The Assistant Chief Constable of Manchester Police, David “Dave” Thompson, evidently determined to miss an excellent opportunity to shut up, has said that the behaviour of these sad sacks was fully justified.

First, according to Assistant Chief Constable Thompson, CPSOs were not trained to handle drowning incidents. Second, there was no indication where Jordan was in the pond. Third, visibility was poor. Fourth, by the time they arrived, the boy was “probably” already dead. And anyway, only one CPSO had stood on the bank contemplating the scene. When the other had bravely trundled off for help.

The argument that there was no indi­cation where the boy was is hard to believe, since his stepfather and a policeman were able find his body within minutes of entering the water when they arrived.

As to poor visibility in the water, former Home Secretary David Blunkett, who is blind, and who set up the Community Police Support Officers scheme said: “I like to think that you or I, when we arrived on the bank, as normal human beings, would have had a go.”

One commentator remarked: “Unfortunately for poor
Jordan Lyons, CPSOs have been well trained to overcome the natural human instinct to save a drowning child … trained not to attempt something for which they had not been trained … Officers from all emergency services are encouraged to behave in this shameful way by the training the receive. Their superiors know they can only be sued by ‘Health and Safety’ for what they do, not for what they do not do. So they are encouraged to do nothing.”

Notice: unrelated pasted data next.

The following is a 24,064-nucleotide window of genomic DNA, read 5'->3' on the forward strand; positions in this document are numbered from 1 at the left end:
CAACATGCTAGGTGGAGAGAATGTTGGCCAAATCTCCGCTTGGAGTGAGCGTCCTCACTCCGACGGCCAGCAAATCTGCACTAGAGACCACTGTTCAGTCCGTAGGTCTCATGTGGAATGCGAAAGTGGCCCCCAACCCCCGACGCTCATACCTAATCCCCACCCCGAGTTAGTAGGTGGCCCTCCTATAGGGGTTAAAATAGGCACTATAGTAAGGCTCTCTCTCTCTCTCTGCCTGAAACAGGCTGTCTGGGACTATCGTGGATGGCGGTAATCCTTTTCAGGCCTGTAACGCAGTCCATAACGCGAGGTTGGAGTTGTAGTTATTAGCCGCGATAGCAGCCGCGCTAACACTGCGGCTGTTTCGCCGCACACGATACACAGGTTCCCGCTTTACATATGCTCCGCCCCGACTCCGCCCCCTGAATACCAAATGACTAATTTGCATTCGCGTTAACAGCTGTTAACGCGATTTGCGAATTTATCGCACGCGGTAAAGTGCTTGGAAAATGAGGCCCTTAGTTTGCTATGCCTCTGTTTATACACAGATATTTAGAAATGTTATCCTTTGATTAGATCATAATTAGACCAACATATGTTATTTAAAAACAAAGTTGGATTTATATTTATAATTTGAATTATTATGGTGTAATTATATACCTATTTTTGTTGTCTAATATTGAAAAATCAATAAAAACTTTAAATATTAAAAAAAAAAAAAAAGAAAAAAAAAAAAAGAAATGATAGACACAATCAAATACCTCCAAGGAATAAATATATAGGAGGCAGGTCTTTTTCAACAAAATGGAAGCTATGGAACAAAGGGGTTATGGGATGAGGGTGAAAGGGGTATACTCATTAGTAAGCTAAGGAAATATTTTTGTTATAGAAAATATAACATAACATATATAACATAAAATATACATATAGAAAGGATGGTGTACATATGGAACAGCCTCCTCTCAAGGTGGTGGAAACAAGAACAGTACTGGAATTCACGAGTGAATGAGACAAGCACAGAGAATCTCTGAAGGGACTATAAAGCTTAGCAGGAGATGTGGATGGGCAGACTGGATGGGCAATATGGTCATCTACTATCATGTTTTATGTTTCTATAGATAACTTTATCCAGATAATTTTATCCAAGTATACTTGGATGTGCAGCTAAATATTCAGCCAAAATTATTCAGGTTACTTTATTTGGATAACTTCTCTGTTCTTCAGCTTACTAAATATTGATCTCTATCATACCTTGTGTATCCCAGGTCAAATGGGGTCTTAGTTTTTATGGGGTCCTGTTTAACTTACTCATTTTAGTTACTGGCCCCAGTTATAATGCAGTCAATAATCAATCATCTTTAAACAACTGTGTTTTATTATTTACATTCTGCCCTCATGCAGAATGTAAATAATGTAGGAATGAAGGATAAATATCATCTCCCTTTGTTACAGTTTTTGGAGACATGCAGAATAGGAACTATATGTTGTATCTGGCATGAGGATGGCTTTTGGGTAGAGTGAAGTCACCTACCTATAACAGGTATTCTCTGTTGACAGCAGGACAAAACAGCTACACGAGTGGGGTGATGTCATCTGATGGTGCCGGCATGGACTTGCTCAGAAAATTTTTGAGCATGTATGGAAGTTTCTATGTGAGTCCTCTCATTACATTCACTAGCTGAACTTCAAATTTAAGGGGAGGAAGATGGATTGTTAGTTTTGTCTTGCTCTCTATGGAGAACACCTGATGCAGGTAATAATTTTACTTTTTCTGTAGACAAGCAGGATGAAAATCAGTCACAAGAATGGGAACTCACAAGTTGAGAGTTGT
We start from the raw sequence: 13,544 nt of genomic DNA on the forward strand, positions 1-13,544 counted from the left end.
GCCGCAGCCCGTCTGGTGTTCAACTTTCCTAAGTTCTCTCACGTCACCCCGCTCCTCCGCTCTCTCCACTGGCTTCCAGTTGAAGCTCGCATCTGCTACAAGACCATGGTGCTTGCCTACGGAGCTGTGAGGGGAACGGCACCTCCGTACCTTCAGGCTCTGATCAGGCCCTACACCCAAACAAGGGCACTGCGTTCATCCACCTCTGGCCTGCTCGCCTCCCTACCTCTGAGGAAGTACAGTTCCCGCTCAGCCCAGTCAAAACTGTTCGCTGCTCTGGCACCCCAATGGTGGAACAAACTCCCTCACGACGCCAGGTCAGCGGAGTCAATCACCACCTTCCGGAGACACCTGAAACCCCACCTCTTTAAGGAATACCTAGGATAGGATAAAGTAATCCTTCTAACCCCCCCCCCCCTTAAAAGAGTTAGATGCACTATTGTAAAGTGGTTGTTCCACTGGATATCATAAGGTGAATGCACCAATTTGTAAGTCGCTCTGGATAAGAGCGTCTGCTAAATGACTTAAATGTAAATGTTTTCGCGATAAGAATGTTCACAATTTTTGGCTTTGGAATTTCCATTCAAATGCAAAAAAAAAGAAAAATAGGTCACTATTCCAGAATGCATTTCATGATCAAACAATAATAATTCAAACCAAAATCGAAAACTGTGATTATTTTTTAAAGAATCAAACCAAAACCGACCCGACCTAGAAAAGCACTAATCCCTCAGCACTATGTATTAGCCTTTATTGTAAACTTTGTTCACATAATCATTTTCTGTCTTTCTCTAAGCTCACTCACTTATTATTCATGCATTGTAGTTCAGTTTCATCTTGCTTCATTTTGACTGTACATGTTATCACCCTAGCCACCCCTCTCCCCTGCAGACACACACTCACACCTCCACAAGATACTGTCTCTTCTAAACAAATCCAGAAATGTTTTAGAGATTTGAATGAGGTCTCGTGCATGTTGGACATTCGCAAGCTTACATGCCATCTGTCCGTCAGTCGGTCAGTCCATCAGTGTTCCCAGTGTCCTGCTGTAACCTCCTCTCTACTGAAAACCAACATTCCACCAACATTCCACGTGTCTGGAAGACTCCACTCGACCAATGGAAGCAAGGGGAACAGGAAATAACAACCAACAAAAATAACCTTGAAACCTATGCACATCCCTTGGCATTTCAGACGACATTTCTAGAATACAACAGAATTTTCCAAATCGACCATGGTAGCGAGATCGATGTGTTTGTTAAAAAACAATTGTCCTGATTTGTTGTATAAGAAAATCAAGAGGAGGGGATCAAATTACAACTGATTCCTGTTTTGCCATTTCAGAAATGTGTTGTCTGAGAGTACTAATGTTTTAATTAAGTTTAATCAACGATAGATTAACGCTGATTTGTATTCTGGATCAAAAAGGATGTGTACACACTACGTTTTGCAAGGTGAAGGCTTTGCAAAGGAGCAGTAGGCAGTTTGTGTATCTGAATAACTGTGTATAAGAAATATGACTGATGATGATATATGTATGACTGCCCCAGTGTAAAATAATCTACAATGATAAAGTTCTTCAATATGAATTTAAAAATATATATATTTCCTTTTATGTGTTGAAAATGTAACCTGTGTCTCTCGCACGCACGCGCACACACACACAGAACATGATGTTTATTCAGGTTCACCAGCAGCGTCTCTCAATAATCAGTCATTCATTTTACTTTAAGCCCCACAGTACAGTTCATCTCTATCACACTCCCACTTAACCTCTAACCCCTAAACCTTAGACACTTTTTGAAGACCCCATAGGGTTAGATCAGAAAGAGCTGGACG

In H.G. Wells’ late 19th-century novel of the distant future, The Time Machine, the time-traveller becomes chillingly aware of the uselessness and decadence of the people – the Eloi – when they fail to come to the aid of a drowning child. It was apparently the worst and starkest example of decadence that Wells could think of.

Former Tory Shadow Home Secretary Ann Widdecombe asked: “What were those CPSOs thinking as they stood there? Did they need training to know that you die if you breathe in water for long enough? Did they need permission to imagine how they would feel if it were their child? Did they have any pity for the small drowning being?”

Author Frederick Forsyth offered the best explanation, one whose icy contempt seemed to cover everything: “They had not been trained to wade.”

There has been a suggestion that little Jordan Lyon should be awarded a posthumous George Cross for valour. I imagine Arthur Bryant would have supported it.